● Data-driven (but theoretically aware) analyses of newer radical right spaces (e.g. Gab, Voat, BitChute) or appropriated spaces (e.g. Twitch, Discord)
● Contemporary examples of data-driven bubbles and their social fallout
● Tracing the data-driven circulation of a particular meme or ideology
● Broader theorisations of how data architectures and affordances amplify hate
● How data’s ability to “make a difference” (Bateson 1972) amplifies homophily (Chun
2018a; 2018b) and fosters division and discord
● Situating today’s divisive data in the “data” (broadly understood) of the past
● Examples of communities adapting existing functionality to foster more inclusive spaces
● Redesigning data environments/architectures/logics to counteract hate and extremism
The special theme will feature a maximum of 6 original research articles (max 10,000 words), and a maximum of 4 commentaries (max 3000 words). The commentaries would be ideal places to point to emergent dynamics in this space, to introduce new research concepts, or to stage a broader intervention that draws together diverse themes.
To register your interest, email Dr. Luke Munn (email@example.com) with an article title, a short abstract (<250 words), and an indication of whether this would be an original research article or a commentary. The deadline for submissions is August 17.
Chun, Wendy Hui Kyong. 2018a. “Queerying Homophily.” In Pattern Discrimination, edited by Clemens Apprich, Wendy Hui Kyong Chun, Florian Cramer, and Hito Steyerl, 59–97. Lüneburg, Germany: Meson Press.https://mediarep.org/handle/doc/13259.
———. 2018b. “Critical Data Studies or How to Desegregate Networks.” Presented at the CHCI 2018, Charlottesville, VA, July 31.https://www.youtube.com/watch?v=Qhp80UXTvaQ.
Crockett, M. J. 2017. “Moral Outrage in the Digital Age.” Nature Human Behaviour 1 (11): 769–71.https://doi.org/10.1038/s41562-017-0213-3.
Geschke, Daniel, Jan Lorenz, and Peter Holtz. 2019. “The Triple-Filter Bubble: Using Agent-Based Modelling to Test a Meta-Theoretical Framework for the Emergence of Filter Bubbles and Echo Chambers.” British Journal of Social Psychology 58 (1): 129–49.https://doi.org/10.1111/bjso.12286.
Lewis, Rebecca. 2018. “Alternative Influence: Broadcasting the Reactionary Right on YouTube.” New York: Data & Society.https://datasociety.net/wp-content/uploads/2018/09/DS_Alternative_Influence.pdf.
Munn, Luke. 2019. “Alt-Right Pipeline: Individual Journeys to Extremism Online.” First Monday 24 (6).https://doi.org/10.5210/fm.v24i6.10108.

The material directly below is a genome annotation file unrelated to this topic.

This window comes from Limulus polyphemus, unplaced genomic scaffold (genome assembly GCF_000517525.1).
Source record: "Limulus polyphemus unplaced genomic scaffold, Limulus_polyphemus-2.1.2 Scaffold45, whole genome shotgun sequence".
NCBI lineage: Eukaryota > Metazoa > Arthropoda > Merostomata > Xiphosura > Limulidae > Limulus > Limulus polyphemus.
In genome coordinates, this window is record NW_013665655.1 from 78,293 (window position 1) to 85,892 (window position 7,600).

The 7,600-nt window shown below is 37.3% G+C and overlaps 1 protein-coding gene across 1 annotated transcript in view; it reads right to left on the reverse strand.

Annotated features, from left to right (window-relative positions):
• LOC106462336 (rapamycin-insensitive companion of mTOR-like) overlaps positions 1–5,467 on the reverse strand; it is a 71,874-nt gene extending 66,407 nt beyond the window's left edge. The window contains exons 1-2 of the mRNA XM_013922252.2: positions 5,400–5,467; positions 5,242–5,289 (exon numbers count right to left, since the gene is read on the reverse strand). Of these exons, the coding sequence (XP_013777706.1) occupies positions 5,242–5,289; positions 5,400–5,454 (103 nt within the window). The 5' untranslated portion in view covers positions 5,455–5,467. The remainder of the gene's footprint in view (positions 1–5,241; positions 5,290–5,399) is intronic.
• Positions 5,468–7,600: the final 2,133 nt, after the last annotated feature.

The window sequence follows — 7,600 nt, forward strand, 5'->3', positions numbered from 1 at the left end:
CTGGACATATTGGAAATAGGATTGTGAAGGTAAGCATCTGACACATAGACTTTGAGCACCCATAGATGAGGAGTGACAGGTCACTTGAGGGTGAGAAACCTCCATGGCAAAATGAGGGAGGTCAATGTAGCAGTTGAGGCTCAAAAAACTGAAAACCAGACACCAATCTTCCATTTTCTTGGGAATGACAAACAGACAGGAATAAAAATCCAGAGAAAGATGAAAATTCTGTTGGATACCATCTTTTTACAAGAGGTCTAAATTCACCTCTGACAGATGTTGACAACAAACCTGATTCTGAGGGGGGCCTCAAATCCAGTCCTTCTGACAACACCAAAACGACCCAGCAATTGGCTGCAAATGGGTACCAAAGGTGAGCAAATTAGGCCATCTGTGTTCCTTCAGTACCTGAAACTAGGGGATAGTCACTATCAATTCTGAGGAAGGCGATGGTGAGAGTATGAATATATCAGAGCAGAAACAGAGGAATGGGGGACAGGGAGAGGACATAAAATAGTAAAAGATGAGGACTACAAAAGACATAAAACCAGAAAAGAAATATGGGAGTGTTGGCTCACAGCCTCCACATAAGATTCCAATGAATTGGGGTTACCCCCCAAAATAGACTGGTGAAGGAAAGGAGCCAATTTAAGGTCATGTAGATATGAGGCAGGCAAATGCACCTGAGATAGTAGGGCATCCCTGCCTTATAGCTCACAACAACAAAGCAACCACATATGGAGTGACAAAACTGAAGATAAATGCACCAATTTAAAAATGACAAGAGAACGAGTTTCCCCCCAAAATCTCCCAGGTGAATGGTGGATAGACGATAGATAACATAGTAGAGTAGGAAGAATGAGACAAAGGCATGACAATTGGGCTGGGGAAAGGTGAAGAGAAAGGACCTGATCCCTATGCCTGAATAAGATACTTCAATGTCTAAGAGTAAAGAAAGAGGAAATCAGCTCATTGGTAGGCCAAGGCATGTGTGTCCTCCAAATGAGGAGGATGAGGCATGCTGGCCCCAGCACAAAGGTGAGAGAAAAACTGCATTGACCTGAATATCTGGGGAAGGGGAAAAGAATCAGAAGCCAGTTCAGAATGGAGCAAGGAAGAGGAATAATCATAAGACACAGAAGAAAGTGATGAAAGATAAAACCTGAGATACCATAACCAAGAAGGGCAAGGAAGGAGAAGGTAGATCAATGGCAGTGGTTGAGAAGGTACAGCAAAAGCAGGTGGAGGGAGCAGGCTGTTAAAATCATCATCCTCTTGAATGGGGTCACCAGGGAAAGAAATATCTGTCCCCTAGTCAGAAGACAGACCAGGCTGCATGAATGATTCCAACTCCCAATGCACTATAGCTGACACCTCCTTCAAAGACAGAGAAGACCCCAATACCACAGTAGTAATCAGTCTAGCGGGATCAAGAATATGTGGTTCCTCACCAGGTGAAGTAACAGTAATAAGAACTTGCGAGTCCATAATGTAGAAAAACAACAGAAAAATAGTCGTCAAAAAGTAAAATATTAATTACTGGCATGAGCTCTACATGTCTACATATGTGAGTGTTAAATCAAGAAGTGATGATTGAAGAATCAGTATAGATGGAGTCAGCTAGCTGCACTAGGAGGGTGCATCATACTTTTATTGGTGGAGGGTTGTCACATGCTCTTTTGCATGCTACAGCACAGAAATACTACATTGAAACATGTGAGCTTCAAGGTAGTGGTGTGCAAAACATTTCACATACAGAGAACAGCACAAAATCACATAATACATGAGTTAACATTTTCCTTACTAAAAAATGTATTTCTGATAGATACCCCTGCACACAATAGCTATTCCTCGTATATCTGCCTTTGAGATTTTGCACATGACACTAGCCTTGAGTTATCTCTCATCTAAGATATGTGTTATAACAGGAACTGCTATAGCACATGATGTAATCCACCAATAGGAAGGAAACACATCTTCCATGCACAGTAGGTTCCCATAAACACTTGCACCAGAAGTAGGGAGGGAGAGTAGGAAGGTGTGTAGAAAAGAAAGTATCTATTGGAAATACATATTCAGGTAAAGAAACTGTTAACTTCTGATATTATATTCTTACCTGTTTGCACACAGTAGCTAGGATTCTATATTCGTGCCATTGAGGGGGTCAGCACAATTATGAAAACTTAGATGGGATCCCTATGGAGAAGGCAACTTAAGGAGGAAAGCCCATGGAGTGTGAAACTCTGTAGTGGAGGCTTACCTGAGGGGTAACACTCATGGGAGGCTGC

———. 2020 forthcoming. “Angry by Design: Technical Architectures and Toxic Communication.” Edited by Michael Grimshaw. Humanities & Social Sciences Communications, Digital Hate and (Anti-)Social Media, 7 (1).
Naughton, John. 2018. “However Extreme Your Views, You’re Never Hardcore Enough for YouTube.” The Guardian, September 23, 2018.https://www.theguardian.com/commentisfree/2018/sep/23/how-youtube-takes-you-to-extremes-when-it-comes-to-major-news-events.
Nicas, Jack. 2018. “How YouTube Drives People to the Internet’s Darkest Corners.” Wall Street Journal, February 7, 2018.https://www.wsj.com/articles/how-youtube-drives-viewers-to-the-internets-darkest-corners-1518020478.
Pariser, Eli. 2012. The Filter Bubble. London: Penguin Books.
Ribeiro, Manoel Horta, Raphael Ottoni, Robert West, Virgílio A. F. Almeida, and Wagner Meira. 2019. “Auditing Radicalization Pathways on YouTube.” ArXiv:1908.08313 [Cs], December.http://arxiv.org/abs/1908.08313.
Schmitt, Josephine B, Danilo Harles, and Diana Rieger. 2020. “Themen, Motive Und Mainstreaming in Rechtsextremen Online-Memes.” M&K Medien & Kommunikationswissenschaft 68 (1–2): 73–93.
Tufekci, Zeynep. 2018. “YouTube, the Great Radicalizer.” The New York Times, June 8, 2018.https://www.nytimes.com/2018/03/10/opinion/sunday/youtube-politics-radical.html.
Vosoughi, Soroush, Deb Roy, and Sinan Aral. 2018. “The Spread of True and False News Online.” Science 359 (6380): 1146–51.https://doi.org/10.1126/science.aap9559.
Wagner, Anna, and Christian Schwarzenegger. 2020. “A Populism of Lulz: The Proliferation of Humor, Satire, and Memes as Populist Communication in Digital Culture.” In , 313–32. Nomos Verlagsgesellschaft mbH & Co. KG.
Zuckerberg, Mark. 2017. “Bringing the World Closer Together.” Facebook. June 22, 2017.https://www.facebook.com/notes/mark-zuckerberg/bringing-the-world-closer-together/10154944663901634/.